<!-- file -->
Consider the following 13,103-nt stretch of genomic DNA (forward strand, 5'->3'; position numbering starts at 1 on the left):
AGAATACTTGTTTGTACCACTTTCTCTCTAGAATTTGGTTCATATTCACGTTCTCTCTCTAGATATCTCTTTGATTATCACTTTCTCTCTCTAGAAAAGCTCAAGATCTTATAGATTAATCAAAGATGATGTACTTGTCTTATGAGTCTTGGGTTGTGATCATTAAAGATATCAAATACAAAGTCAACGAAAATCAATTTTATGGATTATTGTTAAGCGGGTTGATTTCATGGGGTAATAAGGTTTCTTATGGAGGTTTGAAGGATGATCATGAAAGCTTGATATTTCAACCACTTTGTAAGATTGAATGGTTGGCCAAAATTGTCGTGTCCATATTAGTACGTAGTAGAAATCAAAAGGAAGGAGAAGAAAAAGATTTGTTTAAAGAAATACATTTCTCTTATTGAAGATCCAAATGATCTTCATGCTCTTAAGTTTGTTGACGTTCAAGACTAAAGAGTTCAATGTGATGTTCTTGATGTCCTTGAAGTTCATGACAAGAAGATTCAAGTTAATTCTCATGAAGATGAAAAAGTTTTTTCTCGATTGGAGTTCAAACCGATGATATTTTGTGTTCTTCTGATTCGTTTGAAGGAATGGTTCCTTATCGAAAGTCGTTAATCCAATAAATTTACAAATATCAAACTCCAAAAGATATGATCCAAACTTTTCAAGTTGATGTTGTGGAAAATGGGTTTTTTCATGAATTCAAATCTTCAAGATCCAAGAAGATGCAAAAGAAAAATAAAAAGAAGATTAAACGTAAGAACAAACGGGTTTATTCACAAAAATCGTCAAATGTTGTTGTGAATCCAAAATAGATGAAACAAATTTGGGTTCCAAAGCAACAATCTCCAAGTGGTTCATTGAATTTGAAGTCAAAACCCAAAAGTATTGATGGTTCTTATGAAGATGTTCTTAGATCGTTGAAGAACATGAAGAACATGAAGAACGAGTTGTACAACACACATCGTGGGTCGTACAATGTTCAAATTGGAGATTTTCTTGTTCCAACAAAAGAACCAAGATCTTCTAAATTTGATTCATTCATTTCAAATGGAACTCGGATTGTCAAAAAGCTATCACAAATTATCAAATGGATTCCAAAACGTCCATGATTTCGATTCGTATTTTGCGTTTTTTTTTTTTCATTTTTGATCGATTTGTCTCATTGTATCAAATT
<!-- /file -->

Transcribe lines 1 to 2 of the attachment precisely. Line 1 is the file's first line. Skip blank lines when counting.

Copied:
Consider the following 13,103-nt stretch of genomic DNA (forward strand, 5'->3'; position numbering starts at 1 on the left):
AGAATACTTGTTTGTACCACTTTCTCTCTAGAATTTGGTTCATATTCACGTTCTCTCTCTAGATATCTCTTTGATTATCACTTTCTCTCTCTAGAAAAGCTCAAGATCTTATAGATTAATCAAAGATGATGTACTTGTCTTATGAGTCTTGGGTTGTGATCATTAAAGATATCAAATACAAAGTCAACGAAAATCAATTTTATGGATTATTGTTAAGCGGGTTGATTTCATGGGGTAATAAGGTTTCTTATGGAGGTTTGAAGGATGATCATGAAAGCTTGATATTTCAACCACTTTGTAAGATTGAATGGTTGGCCAAAATTGTCGTGTCCATATTAGTACGTAGTAGAAATCAAAAGGAAGGAGAAGAAAAAGATTTGTTTAAAGAAATACATTTCTCTTATTGAAGATCCAAATGATCTTCATGCTCTTAAGTTTGTTGACGTTCAAGACTAAAGAGTTCAATGTGATGTTCTTGATGTCCTTGAAGTTCATGACAAGAAGATTCAAGTTAATTCTCATGAAGATGAAAAAGTTTTTTCTCGATTGGAGTTCAAACCGATGATATTTTGTGTTCTTCTGATTCGTTTGAAGGAATGGTTCCTTATCGAAAGTCGTTAATCCAATAAATTTACAAATATCAAACTCCAAAAGATATGATCCAAACTTTTCAAGTTGATGTTGTGGAAAATGGGTTTTTTCATGAATTCAAATCTTCAAGATCCAAGAAGATGCAAAAGAAAAATAAAAAGAAGATTAAACGTAAGAACAAACGGGTTTATTCACAAAAATCGTCAAATGTTGTTGTGAATCCAAAATAGATGAAACAAATTTGGGTTCCAAAGCAACAATCTCCAAGTGGTTCATTGAATTTGAAGTCAAAACCCAAAAGTATTGATGGTTCTTATGAAGATGTTCTTAGATCGTTGAAGAACATGAAGAACATGAAGAACGAGTTGTACAACACACATCGTGGGTCGTACAATGTTCAAATTGGAGATTTTCTTGTTCCAACAAAAGAACCAAGATCTTCTAAATTTGATTCATTCATTTCAAATGGAACTCGGATTGTCAAAAAGCTATCACAAATTATCAAATGGATTCCAAAACGTCCATGATTTCGATTCGTATTTTGCGTTTTTTTTTTTTCATTTTTGATCGATTTGTCTCATTGTATCAAATT